Difficult Decisions

August 9, 2014

Saturday, August 9, 2014

Good morning again:

I write to recommend two important articles that offer considerable food for thought and discussion.

The first is an article in Slate titled, White People Are Fine With Laws That Harm Blacks. The author, Jamelle Bouie, discusses a new study

When I want to emphasize a point on criminal justice reform, I lead with the data. There are huge racial gaps in arrests, convictions, and sentences. I’m shocked by the statistics and assume that’s also true of readers.

But according to a new study from Stanford University psychologists Rebecca C. Hetey and Jennifer L. Eberhardt, the stats-first approach to issues of race and incarceration isn’t effective—in fact, it’s potentially counterproductive.

Yes, indeed, that’s what the researchers discovered. Their findings show that racial bias gets worse when whites see evidence of racism.

The second article is by Andrew Pollack in today’s New York Times: Ebola Drug Could Save a Few Lives. But Whose?

This article discusses the ethical issues involved in deciding who should receive dosages of new drugs developed to treat Ebola. Only a few dosages of two new drugs are available and the drugs have not been approved for use in treating Ebola. Whether they will prove to be effective is unknown. The two Americans recently transported to Emory University Hospital have received dosages and appear to be improving, which may or may not be due to the drug, and the decision to treat the Americans rather than Africans has been criticised.

Some of the difficult questions are:

Are the drugs safe to take?

Do they work?

Given the extremely limited supply, who should get the drugs”

Americans or Africans?

Health care providers or patients?

Newly infected or patients in advanced stages of the disease?

Young or old?

Warning: Due to a series of recent events we will be moving to a new community, which as yet is undetermined. We will continue to post articles as time permits, but we definitely will not be able to post daily. We will do the best we can, even if it’s only a drive-by to post an open thread.

Thank you for your patience.


Unplug Marlise Munoz from corpse support immediately

January 16, 2014

Thursday, January 16, 2014

Good afternoon:

I cannot stop pondering the ethical dilemma created by doctors keeping Marlise Munoz’s decomposing corpse on a ventilator so that the fetus in her womb can reach full term and be birthed into this world.

Since the beginning of our species approximately 200,000 years ago, pregnant women have died and will continue to die. That reality is not going to change, although the percentage of pregnant women who die probably will decline over time. Until relatively recently, the fetus perished with the mother, unless someone removed it with forceps or cut it out of the dead or dying mother’s body and it had developed sufficiently to survive on its own.

Our technology has created an ethical dilemma.

We used to define death as the cessation of a beating heart. We declared a person dead, if they had no pulse and we could not restart their heart.

If we could restart their heart, we could keep them “alive” pursuant to that definition, even if they did not regain consciousness, such as might be the case with someone in a coma.

We have changed our definition of death because our technology has rendered it obsolete.

We have intravenous lines to provide plasma and feeding tubes to provide nourishment.

Liquid waste can be removed with catheters.

Nurses and their aides can clean-up solid waste and re-position a patient to prevent bed sores and skin ulcers.

Ventilators can oxygenate the blood and eliminate carbon dioxide from it by inflating and deflating the lungs with air and a beating heart will circulate the oxygenated blood.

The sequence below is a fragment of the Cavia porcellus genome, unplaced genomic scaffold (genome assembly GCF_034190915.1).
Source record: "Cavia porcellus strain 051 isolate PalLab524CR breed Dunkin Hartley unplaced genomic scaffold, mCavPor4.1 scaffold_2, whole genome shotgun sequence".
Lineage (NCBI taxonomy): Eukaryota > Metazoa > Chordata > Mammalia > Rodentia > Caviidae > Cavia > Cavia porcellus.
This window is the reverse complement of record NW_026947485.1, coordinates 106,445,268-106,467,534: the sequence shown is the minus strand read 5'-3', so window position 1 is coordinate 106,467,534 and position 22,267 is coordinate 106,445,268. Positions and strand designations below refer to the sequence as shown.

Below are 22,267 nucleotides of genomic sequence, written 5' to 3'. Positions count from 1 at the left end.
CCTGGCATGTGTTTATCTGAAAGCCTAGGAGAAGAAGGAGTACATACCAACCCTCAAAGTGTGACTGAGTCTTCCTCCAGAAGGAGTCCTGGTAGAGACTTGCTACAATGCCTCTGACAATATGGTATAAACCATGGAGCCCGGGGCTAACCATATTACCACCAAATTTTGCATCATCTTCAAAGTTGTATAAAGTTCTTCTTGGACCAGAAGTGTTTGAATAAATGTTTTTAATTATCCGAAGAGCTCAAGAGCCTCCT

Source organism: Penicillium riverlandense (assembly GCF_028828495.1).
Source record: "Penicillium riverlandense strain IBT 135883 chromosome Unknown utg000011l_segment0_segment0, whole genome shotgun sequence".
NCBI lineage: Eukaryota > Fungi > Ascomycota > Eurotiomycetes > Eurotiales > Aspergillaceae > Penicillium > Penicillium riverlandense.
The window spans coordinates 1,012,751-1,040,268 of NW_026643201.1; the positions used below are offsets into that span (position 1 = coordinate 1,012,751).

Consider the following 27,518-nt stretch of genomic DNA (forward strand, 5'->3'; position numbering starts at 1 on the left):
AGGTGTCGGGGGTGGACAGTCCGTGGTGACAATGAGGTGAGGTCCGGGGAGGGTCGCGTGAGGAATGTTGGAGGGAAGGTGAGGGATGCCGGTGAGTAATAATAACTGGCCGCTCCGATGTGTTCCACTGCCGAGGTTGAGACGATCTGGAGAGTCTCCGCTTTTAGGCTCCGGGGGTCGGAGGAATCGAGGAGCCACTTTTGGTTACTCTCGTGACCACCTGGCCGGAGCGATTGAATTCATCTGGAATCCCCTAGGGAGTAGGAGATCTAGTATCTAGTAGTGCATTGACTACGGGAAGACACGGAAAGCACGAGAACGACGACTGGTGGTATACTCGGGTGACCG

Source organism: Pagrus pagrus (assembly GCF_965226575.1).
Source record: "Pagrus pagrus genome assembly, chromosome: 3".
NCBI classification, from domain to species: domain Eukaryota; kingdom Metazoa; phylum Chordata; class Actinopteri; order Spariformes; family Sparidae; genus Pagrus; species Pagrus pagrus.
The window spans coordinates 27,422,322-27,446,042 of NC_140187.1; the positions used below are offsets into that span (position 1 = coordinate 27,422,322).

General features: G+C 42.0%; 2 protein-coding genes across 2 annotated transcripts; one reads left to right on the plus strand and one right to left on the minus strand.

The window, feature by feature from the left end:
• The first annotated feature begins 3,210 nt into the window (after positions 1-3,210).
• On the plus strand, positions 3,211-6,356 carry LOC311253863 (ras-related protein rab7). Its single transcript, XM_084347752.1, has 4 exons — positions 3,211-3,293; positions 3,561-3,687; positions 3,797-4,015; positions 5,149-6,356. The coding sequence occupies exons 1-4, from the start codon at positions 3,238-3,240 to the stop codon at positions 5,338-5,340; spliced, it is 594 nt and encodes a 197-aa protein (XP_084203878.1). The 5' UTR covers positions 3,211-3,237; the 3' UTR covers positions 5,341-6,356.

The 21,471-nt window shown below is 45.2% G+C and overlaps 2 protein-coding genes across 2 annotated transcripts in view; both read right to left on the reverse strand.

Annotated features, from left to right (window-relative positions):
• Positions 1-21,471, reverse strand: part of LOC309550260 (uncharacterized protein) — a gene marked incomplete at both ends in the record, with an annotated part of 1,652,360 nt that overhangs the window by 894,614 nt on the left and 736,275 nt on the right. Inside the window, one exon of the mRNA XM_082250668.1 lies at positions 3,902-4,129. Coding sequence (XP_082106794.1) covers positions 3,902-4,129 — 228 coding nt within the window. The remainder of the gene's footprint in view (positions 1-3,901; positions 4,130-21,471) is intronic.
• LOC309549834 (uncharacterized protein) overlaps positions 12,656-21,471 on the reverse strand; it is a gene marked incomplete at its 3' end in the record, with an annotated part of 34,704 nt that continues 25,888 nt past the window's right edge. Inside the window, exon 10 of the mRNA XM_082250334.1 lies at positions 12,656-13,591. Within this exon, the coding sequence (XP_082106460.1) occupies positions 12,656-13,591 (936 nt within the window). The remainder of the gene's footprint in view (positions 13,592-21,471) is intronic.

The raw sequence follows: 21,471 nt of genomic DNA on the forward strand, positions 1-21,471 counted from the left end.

We can do all of these things to keep someone alive, pursuant to that definition, even if they never regain consciousness.

However, in what sense is a person alive, if he or she is unconscious and brain dead, an irreversible condition in which there is no detectable brain activity and no possibility of regaining consciousness?

Rene Descartes answered the question in his Principles of Philosophy, published in 1644:

Cogito ergo sum: I think, therefore, I am.

We have redefined death as the cessation of brain activity. Indeed, without the assistance of a ventilator, a brain-dead person’s heart would soon stop beating and they would be declared dead pursuant to the old definition. For that reason, doctors have decided that it’s unethical to keep a brain-dead body on a ventilator. Expressed another way, it’s unethical to keep a corpse attached to life support equipment.

The ethical question is whether we should make an exception to that rule when a pregnant woman dies?

I propose two simple rules:

(1) Always disconnect a corpse from life support equipment; and

(2) Remove the fetus from the corpse, if it is reasonably capable of surviving outside the womb, given the state of medical technology. (I am thinking of premature births and hospital nurseries)

I would disconnect Marlise Munoz from life support immediately and I would not remove the fetus from her womb because it is not reasonably capable of surviving outside the womb, given the state of medical technology.

Marlise Munoz is a corpse, not a person.

A corpse cannot be a patient.

Her unborn child is a fetus, not a person, it has no cognizable right to life, and it certainly cannot viably survive outside the womb. See Roe v. Wade, 410 U.S. 113 (1973).

The Texas statute upon which the hospital relies in refusing to disconnect her suffers from the same infirmity as the Texas statute criminalizing abortion that the United States Supreme Court struck down in Roe v. Wade because it prohibits the hospital from disconnecting any pregnant woman from life saving equipment, regardless of the viability of the fetus to survive on its own outside the womb. The statute also impermissibly requires a doctor to violate an ethical rule of the medical profession, which is much better suited to establish its own ethical rules than the Texas Legislature, which has no business criminalizing ethical medical conduct.

Since Marlise Munoz is brain dead, we can infer that the fetus was deprived of oxygenated blood for at least 6 minutes. I don’t know how that might have affected a 14-week old fetus. Just because its heart is beating normally, however, does not mean it’s okay and it certainly cannot viably survive outside the womb, a principle concern in Roe v. Wade.